Are we more safe since Sandy?

As we approach the three year anniversary of Hurricane Sandy, many are asking if the City is now better prepared.  Sandy was a wake up call that has compelled a lot of businesses, institutions, and infrastructure operators to invest in flood protection and make a plan for the next storm.  Based on what I've heard from many of colleagues who do this work, if Sandy happened tomorrow, the hospitals, the subways--all of our critical infrastructure would be in much better shape than we were after Sandy.  

Those with the means have taken action.  But planners and urban designers should be more concerned about those who do not have the means but our still struggling to recover in the flood plain: the small businesses, middle to low income homeowners, and those who rent or struggle to maintain affordable and public housing.   If you visit a neighborhood like Midland Beach or Edgemere you'll see a lot houses still damaged and many which appear to have been abandoned.  You'll see a few houses which have been elevated which are owned by people who either had the savings or the fortitude to make it through the Build it Back program.  In the next fews months, there will hopefully be thousands of more homes elevated by Build It Back, w.  You'll also see multifamily buildings and public housing sometimes still running off of temporary boilers.  Many of these will hopefully be replaced with systems which are both more resilient and more sustainable. A few like L&M's Ocean Village have already done so.   But in general, there is just not enough public money to go around to make all of 70,000 or so buildings in the flood plain safe for future storms.  A lot of those buildings present unique design challenges for adaptation.  Accepted best practices of the National Flood Insurance Program are not suited to urban buildings like rowhouses and apartment towers.  Thankfully, the City, the State, neighborhood groups, and advocates like the AIA and Enterprise have been advancing a public conversation about long term planning and design strategies for these neighborhoods.  There is also an important ongoing process to remake the rules of zoning and code in the flood plain.  We also need to advance reform of NFIP so that insurance premiums reflect risk.  Before Sandy there was a major reform which promised to end the defacto subsidization of building in a high risk areas; but this was done without an understanding of the impact on affordable housing in urban areas.   In general we need much more transparency in understanding risk and the ways to mitigate it.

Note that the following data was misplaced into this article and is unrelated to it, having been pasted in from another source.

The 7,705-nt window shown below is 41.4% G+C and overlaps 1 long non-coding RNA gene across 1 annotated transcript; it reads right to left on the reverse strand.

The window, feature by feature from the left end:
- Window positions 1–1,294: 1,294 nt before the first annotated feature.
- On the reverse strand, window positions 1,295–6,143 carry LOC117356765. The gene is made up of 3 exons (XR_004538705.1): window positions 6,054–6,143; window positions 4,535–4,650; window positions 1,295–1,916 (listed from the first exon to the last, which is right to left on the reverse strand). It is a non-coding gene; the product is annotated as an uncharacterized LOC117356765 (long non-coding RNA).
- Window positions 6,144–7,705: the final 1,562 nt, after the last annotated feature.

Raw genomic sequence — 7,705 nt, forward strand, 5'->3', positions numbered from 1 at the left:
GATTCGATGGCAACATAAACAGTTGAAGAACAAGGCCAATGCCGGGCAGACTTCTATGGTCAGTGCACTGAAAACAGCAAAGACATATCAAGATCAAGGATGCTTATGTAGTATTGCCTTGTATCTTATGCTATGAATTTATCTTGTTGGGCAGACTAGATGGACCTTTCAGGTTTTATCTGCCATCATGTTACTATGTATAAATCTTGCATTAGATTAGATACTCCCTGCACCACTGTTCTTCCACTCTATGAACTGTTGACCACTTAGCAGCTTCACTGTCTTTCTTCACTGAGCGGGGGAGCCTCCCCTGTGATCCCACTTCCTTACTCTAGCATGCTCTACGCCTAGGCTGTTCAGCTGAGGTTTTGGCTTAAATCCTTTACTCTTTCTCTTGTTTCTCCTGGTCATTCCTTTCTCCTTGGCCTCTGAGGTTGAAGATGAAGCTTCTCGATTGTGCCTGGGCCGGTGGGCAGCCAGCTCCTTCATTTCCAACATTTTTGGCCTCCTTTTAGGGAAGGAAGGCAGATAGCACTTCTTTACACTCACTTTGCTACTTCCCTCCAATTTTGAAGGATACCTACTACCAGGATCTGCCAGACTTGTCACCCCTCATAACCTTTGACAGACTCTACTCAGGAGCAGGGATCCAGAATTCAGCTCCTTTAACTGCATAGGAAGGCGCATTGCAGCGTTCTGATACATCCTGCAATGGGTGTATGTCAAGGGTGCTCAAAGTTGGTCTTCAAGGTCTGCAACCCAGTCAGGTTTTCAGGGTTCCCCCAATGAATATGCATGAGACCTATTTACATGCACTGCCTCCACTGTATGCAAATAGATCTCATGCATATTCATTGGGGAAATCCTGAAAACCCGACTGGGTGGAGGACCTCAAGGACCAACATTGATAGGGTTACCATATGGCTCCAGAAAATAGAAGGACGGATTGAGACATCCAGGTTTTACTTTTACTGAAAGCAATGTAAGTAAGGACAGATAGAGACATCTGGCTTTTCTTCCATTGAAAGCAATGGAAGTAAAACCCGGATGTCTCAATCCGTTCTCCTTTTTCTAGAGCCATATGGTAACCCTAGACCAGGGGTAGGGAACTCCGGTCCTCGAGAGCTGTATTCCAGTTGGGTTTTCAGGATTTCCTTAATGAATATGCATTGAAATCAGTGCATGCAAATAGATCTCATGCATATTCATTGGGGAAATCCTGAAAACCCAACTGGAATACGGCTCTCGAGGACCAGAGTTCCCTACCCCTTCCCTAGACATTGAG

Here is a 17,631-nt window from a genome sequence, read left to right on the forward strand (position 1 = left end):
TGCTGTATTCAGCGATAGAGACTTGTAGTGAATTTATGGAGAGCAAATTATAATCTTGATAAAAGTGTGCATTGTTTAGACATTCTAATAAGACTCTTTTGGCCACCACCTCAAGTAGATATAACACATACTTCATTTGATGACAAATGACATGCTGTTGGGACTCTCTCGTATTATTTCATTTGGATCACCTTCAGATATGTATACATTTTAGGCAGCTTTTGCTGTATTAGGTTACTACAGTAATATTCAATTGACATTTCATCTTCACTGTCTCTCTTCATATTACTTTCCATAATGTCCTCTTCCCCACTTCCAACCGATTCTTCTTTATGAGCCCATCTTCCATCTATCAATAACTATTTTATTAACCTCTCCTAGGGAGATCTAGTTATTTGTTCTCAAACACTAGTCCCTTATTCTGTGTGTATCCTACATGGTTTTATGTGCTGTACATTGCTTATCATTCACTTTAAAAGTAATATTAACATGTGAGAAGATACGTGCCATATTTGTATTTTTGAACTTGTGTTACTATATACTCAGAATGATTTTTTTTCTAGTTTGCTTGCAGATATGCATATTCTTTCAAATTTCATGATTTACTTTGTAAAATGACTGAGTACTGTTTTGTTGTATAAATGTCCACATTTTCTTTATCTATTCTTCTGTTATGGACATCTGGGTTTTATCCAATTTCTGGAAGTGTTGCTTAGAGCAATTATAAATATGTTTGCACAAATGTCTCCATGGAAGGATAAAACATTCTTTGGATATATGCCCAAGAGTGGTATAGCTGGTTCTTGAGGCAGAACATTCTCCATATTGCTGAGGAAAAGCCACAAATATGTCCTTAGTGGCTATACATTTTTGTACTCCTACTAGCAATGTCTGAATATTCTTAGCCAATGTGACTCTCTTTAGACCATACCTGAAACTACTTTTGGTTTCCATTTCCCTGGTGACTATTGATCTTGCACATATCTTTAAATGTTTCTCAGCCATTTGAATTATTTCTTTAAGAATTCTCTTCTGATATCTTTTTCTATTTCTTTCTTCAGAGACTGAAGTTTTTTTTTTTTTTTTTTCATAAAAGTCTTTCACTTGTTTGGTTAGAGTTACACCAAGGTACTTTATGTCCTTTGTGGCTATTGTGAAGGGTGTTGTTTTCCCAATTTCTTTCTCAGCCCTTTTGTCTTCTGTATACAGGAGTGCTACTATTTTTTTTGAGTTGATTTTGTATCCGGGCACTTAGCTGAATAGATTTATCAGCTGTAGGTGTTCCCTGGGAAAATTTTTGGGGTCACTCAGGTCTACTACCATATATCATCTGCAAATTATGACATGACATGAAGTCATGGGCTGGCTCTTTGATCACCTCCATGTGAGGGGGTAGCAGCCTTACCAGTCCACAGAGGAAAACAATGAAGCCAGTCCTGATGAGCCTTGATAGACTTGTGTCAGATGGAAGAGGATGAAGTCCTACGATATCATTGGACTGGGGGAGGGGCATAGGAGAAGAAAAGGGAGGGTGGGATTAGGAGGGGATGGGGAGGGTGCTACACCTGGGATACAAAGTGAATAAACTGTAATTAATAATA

And even though our infrastructure may now be better prepared for a storm like Sandy,  the stress on this infrastructure from climate change, age and disrepair is ever increasing.  We're going to have to find ways to make long term investments.  This should be the most important issue in the presidential race: how are we going to fix our infrastructure and adapt our communities to climate change.  We need a new deal and we can't allow politicians like Chris Chyrstie to score political points with the  tea party and the Koch brothers by canceling a desperately needed rail tunnel under the Hudson.




Penn Station

While working for the urban design division at NYC city planning in 2008, wemade this model to propose closing 33rd street and turning it into a headhouse for Penn Station



Cleaning out some boxes at City Planning, I came across this metrocard I designed for the Office of Emergency Management 10 years ago.